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U.S. Senators introduce legislation to eliminate in-port ship emissions

Posted on June 14, 2023

On June 8th, U.S. Senators Alex Padilla and Sheldon Whitehouse introduced a legislation to reduce air pollution within the shipping industry.

Padilla’s Clean Shipping Act of 2023 aims to reduce greenhouse gas emissions from the shipping industry to protect the health of port communities and address the environmental injustice impacts of the climate crisis.

The legislation is led by Congressman Robert Garcia in the House of Representatives. Padilla also cosponsored the International Maritime Pollution Accountability Act, introduced by Whitehouse, which aims to reduce emissions by imposing a pollution fee on large marine vessels offloading cargo at U.S. ports to fund decarbonization efforts in the U.S. maritime economy.

This World Ocean Day, I am proud to introduce legislation that improves our shipping industry by reducing emissions in maritime transportation and simultaneously protecting coastal communities

… said Senator Padilla

Clean Shipping Act

The Clean Shipping Act of 2023 would set a path to eliminate greenhouse gas emissions from all ocean shipping companies that do business with the United States. It would direct the Environmental Protection Agency (EPA) to set progressively tighter carbon intensity standards for fuels used by ships in order to reduce greenhouse gas emissions by 2040, consistent with the goals of the Paris Agreement to limit warming to 1.5 degrees Celsius.

Mandatory, technology-forcing policies like this bill will send a clear signal to industry that zero-emissions shipping must replace fossil fuels. Now is the time for the U.S. to be a global climate leader, and we urge Congress to pass this important legislation

… said Antonio Santos, Federal Climate Policy Director, Pacific Environment

Specifically, the bill would direct the EPA to:

  • Set carbon intensity standards for fuels used by ships. The bill sets progressively tighter carbon intensity standards for fuels used by ships consistent with a 1.5°C decarbonization pathway. These standards would require lifecycle carbon dioxide-equivalent reductions of 20% from January 1, 2027, 45% from January 1, 2030, 80% from January 1, 2035, and 100% from January 1, 2040.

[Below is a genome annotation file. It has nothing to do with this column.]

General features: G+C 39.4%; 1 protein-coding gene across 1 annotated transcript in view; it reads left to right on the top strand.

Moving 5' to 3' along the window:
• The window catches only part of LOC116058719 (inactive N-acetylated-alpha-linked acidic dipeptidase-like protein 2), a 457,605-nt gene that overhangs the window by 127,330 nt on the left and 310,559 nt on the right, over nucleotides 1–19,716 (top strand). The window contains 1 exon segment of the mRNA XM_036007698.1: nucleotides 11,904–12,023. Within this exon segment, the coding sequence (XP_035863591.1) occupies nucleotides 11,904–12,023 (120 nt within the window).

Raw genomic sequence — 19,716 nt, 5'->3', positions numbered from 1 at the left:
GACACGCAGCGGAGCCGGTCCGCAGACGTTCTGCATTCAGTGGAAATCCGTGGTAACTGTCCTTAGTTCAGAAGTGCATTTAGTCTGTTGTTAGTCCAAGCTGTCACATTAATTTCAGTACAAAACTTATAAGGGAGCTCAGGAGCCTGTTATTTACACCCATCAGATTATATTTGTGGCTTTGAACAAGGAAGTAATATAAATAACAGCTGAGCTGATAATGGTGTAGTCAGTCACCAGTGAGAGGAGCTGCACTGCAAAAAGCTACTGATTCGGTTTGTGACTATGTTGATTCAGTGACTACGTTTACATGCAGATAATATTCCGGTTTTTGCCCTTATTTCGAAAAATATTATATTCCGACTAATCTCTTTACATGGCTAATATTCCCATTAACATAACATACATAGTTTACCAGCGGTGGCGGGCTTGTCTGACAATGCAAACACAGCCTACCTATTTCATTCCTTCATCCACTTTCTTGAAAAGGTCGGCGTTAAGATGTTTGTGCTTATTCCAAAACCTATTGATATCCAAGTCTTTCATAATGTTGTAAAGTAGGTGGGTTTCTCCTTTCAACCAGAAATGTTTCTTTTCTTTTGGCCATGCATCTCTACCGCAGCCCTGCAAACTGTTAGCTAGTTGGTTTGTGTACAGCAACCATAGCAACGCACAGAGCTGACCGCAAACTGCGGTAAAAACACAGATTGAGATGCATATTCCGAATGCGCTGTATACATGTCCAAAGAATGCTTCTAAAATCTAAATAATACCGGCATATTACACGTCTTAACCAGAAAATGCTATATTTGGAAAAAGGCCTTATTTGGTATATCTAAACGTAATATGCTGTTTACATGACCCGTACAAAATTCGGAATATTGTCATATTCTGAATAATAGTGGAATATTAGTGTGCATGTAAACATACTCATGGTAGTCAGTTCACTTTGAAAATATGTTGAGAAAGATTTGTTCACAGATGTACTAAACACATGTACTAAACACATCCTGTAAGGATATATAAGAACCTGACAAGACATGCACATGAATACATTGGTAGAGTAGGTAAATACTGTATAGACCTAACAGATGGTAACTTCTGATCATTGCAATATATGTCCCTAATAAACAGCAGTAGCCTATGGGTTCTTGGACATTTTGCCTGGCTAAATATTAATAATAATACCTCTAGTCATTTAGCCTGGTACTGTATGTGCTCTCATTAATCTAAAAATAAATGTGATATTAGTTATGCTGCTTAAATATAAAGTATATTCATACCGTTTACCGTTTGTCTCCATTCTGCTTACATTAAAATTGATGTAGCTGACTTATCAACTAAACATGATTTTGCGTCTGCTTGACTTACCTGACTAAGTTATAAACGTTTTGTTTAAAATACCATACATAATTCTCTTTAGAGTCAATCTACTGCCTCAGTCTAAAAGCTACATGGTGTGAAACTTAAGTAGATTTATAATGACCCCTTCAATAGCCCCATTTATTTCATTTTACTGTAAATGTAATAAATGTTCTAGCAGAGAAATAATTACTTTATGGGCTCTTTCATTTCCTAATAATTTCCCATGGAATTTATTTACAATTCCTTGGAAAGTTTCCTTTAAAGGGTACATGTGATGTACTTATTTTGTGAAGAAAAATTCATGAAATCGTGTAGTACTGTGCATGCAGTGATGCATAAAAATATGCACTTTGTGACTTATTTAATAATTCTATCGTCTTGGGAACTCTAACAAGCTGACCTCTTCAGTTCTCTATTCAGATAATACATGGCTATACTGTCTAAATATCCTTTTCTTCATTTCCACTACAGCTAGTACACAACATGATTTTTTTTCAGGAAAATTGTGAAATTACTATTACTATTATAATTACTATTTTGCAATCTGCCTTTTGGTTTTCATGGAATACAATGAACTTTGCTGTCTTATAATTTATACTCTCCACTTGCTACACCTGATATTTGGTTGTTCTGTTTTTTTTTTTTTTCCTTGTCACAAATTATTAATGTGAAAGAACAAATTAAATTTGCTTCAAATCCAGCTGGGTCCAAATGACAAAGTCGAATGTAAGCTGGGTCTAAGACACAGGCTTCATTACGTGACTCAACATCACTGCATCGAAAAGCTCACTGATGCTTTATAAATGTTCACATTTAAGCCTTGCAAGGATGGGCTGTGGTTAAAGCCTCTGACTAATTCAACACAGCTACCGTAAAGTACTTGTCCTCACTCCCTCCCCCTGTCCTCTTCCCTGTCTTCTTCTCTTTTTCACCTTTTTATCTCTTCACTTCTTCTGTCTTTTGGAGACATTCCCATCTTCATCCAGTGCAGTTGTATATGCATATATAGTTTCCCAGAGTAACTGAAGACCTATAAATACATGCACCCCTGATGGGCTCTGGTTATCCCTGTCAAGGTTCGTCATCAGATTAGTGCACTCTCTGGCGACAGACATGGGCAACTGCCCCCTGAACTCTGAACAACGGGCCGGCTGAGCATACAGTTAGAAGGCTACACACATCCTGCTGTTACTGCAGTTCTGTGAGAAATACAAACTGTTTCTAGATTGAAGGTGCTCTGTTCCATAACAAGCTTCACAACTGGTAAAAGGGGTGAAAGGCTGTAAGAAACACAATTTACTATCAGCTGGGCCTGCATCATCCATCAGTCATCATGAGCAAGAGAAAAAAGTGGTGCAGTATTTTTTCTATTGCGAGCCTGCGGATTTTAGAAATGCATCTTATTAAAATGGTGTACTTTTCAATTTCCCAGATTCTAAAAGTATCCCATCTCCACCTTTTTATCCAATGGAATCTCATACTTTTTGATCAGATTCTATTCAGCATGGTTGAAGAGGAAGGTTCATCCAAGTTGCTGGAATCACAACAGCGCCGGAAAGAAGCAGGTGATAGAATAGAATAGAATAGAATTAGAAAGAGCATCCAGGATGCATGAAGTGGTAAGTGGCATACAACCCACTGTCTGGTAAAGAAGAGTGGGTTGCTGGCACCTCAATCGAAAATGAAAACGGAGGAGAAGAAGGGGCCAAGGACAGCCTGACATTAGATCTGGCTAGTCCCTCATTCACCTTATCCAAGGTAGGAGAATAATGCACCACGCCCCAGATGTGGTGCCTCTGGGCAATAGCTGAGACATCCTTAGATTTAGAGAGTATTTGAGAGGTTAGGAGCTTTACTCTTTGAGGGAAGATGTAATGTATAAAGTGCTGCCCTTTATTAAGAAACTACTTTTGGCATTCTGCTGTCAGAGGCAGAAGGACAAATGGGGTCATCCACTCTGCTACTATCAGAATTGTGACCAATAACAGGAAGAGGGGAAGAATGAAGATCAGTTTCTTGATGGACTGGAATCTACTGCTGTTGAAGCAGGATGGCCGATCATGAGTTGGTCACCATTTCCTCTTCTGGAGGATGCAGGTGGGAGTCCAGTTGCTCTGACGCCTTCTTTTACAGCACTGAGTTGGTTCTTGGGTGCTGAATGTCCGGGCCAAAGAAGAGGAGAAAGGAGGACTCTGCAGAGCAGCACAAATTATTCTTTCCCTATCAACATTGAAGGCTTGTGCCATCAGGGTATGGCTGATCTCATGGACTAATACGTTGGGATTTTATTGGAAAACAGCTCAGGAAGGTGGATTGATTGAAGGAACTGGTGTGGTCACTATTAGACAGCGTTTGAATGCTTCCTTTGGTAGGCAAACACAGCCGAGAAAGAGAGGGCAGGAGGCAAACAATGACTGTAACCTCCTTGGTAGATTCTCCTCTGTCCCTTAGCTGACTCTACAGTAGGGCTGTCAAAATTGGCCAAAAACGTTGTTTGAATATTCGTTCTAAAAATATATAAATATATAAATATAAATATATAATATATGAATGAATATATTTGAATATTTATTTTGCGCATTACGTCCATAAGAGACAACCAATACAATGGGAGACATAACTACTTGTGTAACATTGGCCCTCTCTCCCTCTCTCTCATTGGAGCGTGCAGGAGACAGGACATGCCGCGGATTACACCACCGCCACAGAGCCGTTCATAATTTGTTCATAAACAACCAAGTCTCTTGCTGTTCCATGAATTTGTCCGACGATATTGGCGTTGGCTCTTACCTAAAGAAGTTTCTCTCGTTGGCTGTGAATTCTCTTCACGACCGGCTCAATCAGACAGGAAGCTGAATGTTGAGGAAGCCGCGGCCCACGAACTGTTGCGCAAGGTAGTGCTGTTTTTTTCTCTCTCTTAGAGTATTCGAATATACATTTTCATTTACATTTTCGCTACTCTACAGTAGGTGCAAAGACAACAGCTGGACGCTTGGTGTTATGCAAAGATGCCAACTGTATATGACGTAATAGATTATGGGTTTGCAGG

• Set requirements to eliminate in-port ship emissions by 2030. By January 1, 2030, all ships at-berth or at-anchor in U.S. ports would emit zero GHG emissions and zero air pollutant emissions.

Not only does this bill drastically decrease shipping emissions in the United States, but it brings long-awaited justice to our port-adjacent communities that have suffered the consequences of port pollution for far too long.

… said Congressman Garcia.

Lee Kindberg, Head of Environment & Sustainability, Maersk North America, encouraged the U.S. Congress to act on this legislation and to establish processes to ensure the supply of the green fuels and energy essential to low emissions shipping and logistics. The need is pressing. This must be the decade of action, he said.

International Maritime Pollution Accountability Act

The International Maritime Pollution Accountability Act would levy a pollution fee on large marine vessels offloading cargo at U.S. ports, driving industry-wide decarbonization efforts and incentivizing the use and development of cleaner maritime fuels.

The legislation imposes a $150 per ton fee on the carbon emissions of the fuel burned on the inbound trip, as well as fees for the nitrogen oxides ($6.30/lb.), sulfur dioxide ($18/lb.), and particle pollution (PM2.5) ($38.90/lb.) that the ships emit. Only vessels that have 10,000 gross tonnage or more would be required to pay the fee, which would exclude most domestic shipping.

These pollution fees are estimated to raise approximately $250 billion over 10 years, providing critical funding for decarbonization efforts in the maritime economy.

The revenues collected from the fees would go toward modernizing the Jones Act fleet with low-carbon vessels, revitalizing and electrifying U.S. shipbuilding, and addressing and reducing pollutants in America’s port communities, along our coasts, and in our oceans.

The legislation has been endorsed by the Environmental Defense Fund, Ocean Conservancy, and Pacific Environment. Senator Peter Welch (D-Vt.) also cosponsors the legislation.

We need an all-hands-on-deck approach to prevent the worst effects of climate change, so we’re introducing new legislation to encourage clean shipping, reduce the dirty fossil fuels polluting our oceans, and protect neighbors from the air pollutants plaguing port communities

… said Senator Whitehouse



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